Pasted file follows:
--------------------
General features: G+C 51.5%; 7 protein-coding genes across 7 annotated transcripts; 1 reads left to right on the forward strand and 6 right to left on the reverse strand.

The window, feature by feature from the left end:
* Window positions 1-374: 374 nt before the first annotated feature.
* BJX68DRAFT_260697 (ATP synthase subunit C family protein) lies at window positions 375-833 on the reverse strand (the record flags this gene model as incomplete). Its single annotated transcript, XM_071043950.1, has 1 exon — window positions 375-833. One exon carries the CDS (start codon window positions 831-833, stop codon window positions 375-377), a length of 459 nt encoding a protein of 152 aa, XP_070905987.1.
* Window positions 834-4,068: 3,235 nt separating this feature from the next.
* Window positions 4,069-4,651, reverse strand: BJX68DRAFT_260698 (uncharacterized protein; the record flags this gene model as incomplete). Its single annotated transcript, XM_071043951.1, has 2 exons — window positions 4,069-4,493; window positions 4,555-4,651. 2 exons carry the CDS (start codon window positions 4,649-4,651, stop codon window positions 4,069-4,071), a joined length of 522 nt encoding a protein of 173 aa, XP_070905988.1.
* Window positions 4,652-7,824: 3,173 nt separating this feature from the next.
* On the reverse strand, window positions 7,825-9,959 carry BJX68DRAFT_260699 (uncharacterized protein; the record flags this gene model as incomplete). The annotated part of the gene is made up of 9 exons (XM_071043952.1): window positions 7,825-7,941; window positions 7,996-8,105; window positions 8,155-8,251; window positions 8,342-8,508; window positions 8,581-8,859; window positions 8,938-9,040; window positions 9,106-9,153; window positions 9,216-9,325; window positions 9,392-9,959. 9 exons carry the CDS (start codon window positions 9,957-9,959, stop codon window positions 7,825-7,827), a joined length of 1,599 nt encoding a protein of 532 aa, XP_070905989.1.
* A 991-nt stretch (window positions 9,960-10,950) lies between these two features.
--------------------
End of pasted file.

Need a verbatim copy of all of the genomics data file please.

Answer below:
General features: G+C 51.5%; 7 protein-coding genes across 7 annotated transcripts; 1 reads left to right on the forward strand and 6 right to left on the reverse strand.

The window, feature by feature from the left end:
* Window positions 1-374: 374 nt before the first annotated feature.
* BJX68DRAFT_260697 (ATP synthase subunit C family protein) lies at window positions 375-833 on the reverse strand (the record flags this gene model as incomplete). Its single annotated transcript, XM_071043950.1, has 1 exon — window positions 375-833. One exon carries the CDS (start codon window positions 831-833, stop codon window positions 375-377), a length of 459 nt encoding a protein of 152 aa, XP_070905987.1.
* Window positions 834-4,068: 3,235 nt separating this feature from the next.
* Window positions 4,069-4,651, reverse strand: BJX68DRAFT_260698 (uncharacterized protein; the record flags this gene model as incomplete). Its single annotated transcript, XM_071043951.1, has 2 exons — window positions 4,069-4,493; window positions 4,555-4,651. 2 exons carry the CDS (start codon window positions 4,649-4,651, stop codon window positions 4,069-4,071), a joined length of 522 nt encoding a protein of 173 aa, XP_070905988.1.
* Window positions 4,652-7,824: 3,173 nt separating this feature from the next.
* On the reverse strand, window positions 7,825-9,959 carry BJX68DRAFT_260699 (uncharacterized protein; the record flags this gene model as incomplete). The annotated part of the gene is made up of 9 exons (XM_071043952.1): window positions 7,825-7,941; window positions 7,996-8,105; window positions 8,155-8,251; window positions 8,342-8,508; window positions 8,581-8,859; window positions 8,938-9,040; window positions 9,106-9,153; window positions 9,216-9,325; window positions 9,392-9,959. 9 exons carry the CDS (start codon window positions 9,957-9,959, stop codon window positions 7,825-7,827), a joined length of 1,599 nt encoding a protein of 532 aa, XP_070905989.1.
* A 991-nt stretch (window positions 9,960-10,950) lies between these two features.